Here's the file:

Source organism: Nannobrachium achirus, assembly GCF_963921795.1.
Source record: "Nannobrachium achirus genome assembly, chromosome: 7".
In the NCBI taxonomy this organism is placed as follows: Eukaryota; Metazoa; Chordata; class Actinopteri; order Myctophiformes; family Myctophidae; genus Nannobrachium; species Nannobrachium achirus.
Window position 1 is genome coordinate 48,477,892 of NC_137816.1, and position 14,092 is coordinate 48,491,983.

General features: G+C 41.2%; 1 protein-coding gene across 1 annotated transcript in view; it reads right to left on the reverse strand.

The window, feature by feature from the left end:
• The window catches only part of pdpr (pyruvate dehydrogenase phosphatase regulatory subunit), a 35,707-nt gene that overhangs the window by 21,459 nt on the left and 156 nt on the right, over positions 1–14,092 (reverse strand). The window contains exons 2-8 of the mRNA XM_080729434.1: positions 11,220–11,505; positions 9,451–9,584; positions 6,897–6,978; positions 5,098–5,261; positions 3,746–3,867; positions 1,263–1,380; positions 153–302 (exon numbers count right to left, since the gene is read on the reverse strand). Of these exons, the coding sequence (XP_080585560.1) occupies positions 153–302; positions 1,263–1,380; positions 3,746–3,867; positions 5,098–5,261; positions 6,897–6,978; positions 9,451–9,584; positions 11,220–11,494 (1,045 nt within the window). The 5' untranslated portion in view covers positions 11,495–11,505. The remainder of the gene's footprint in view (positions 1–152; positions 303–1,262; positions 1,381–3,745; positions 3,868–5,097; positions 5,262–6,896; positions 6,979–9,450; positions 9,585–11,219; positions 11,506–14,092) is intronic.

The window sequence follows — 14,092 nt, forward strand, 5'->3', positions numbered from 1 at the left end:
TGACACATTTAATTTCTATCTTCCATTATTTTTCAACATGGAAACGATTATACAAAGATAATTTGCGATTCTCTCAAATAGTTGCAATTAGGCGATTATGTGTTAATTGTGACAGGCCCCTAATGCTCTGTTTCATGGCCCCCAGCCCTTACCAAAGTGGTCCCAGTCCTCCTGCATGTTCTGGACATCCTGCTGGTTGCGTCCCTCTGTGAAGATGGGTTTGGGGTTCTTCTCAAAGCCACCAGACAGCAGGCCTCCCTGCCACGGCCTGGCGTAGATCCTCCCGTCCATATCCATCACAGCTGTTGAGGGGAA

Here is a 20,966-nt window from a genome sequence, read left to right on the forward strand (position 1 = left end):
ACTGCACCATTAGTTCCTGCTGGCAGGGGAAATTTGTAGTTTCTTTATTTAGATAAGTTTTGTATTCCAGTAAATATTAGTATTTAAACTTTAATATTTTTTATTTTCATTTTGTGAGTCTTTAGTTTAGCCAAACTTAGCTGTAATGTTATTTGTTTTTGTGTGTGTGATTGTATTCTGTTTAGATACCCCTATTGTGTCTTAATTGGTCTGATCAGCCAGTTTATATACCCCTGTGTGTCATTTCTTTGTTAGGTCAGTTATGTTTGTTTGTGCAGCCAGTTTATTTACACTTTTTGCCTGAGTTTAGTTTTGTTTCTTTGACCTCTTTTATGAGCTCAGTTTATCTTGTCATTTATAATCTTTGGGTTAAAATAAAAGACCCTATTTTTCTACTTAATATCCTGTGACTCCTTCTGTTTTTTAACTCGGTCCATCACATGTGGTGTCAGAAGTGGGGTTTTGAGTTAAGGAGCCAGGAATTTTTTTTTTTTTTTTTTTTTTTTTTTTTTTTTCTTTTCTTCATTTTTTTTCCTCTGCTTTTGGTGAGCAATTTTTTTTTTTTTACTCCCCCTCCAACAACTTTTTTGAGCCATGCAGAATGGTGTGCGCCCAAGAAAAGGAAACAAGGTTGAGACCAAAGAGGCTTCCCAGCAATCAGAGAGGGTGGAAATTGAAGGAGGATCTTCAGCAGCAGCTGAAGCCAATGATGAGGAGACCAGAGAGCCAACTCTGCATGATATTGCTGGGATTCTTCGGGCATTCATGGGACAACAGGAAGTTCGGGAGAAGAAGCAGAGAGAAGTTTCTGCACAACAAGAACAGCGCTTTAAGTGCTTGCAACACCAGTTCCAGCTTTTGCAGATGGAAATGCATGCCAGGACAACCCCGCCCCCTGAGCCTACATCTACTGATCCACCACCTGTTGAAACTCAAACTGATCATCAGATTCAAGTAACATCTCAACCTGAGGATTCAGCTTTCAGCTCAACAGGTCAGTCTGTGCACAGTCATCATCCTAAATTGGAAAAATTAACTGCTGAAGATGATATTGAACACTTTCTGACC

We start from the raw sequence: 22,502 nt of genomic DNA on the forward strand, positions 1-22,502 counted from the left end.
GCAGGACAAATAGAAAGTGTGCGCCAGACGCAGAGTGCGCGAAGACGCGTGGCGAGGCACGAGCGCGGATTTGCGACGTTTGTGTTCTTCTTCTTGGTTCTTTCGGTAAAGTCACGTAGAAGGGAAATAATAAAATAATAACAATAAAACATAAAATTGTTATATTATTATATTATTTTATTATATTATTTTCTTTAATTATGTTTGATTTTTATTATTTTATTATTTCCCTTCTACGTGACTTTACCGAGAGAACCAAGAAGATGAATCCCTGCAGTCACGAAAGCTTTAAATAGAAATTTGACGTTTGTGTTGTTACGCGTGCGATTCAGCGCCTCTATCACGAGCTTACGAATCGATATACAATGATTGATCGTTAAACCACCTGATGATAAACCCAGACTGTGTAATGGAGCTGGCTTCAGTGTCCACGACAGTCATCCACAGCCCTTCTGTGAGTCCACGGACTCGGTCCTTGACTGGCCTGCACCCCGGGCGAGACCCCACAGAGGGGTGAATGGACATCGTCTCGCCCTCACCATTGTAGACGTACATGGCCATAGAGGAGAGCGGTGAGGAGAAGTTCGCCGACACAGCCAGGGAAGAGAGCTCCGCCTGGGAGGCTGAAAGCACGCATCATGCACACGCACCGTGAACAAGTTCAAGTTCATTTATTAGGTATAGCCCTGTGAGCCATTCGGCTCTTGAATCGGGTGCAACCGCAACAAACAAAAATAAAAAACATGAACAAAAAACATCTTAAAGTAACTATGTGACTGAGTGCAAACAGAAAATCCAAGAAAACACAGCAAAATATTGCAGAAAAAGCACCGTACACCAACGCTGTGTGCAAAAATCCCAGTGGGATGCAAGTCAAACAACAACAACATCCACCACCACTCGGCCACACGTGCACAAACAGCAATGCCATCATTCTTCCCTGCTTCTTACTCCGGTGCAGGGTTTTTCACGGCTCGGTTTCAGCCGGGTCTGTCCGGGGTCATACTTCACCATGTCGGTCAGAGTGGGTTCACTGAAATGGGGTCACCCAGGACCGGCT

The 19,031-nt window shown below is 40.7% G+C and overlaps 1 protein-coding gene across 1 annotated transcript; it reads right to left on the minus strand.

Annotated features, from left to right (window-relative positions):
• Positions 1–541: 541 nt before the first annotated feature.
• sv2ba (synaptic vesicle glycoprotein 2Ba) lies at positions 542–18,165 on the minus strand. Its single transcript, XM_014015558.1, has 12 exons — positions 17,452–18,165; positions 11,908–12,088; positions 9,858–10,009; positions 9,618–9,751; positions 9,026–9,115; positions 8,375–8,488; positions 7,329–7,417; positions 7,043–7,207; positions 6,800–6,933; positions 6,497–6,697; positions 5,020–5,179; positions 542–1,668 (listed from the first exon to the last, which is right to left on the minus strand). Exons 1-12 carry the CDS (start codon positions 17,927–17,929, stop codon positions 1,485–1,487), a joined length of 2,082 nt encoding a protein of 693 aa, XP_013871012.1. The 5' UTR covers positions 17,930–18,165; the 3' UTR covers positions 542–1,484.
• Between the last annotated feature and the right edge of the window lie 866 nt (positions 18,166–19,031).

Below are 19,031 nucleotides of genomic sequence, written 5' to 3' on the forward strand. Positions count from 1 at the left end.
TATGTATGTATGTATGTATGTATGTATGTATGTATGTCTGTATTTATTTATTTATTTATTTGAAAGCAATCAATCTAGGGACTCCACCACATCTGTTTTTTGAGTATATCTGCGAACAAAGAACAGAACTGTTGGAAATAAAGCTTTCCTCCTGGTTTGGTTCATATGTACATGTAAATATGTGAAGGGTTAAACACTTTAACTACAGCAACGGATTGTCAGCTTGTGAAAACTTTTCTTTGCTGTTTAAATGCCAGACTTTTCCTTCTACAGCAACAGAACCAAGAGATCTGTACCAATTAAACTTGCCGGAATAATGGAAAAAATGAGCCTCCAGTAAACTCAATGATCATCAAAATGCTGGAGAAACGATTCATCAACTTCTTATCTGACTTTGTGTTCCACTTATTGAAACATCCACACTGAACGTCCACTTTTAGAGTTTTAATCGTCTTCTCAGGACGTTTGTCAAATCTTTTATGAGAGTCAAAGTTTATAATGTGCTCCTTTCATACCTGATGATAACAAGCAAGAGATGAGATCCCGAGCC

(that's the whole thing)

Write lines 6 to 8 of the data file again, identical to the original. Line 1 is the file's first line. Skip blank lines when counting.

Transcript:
The window, feature by feature from the left end:
• The window catches only part of pdpr (pyruvate dehydrogenase phosphatase regulatory subunit), a 35,707-nt gene that overhangs the window by 21,459 nt on the left and 156 nt on the right, over positions 1–14,092 (reverse strand). The window contains exons 2-8 of the mRNA XM_080729434.1: positions 11,220–11,505; positions 9,451–9,584; positions 6,897–6,978; positions 5,098–5,261; positions 3,746–3,867; positions 1,263–1,380; positions 153–302 (exon numbers count right to left, since the gene is read on the reverse strand). Of these exons, the coding sequence (XP_080585560.1) occupies positions 153–302; positions 1,263–1,380; positions 3,746–3,867; positions 5,098–5,261; positions 6,897–6,978; positions 9,451–9,584; positions 11,220–11,494 (1,045 nt within the window). The 5' untranslated portion in view covers positions 11,495–11,505. The remainder of the gene's footprint in view (positions 1–152; positions 303–1,262; positions 1,381–3,745; positions 3,868–5,097; positions 5,262–6,896; positions 6,979–9,450; positions 9,585–11,219; positions 11,506–14,092) is intronic.

The window sequence follows — 14,092 nt, forward strand, 5'->3', positions numbered from 1 at the left end: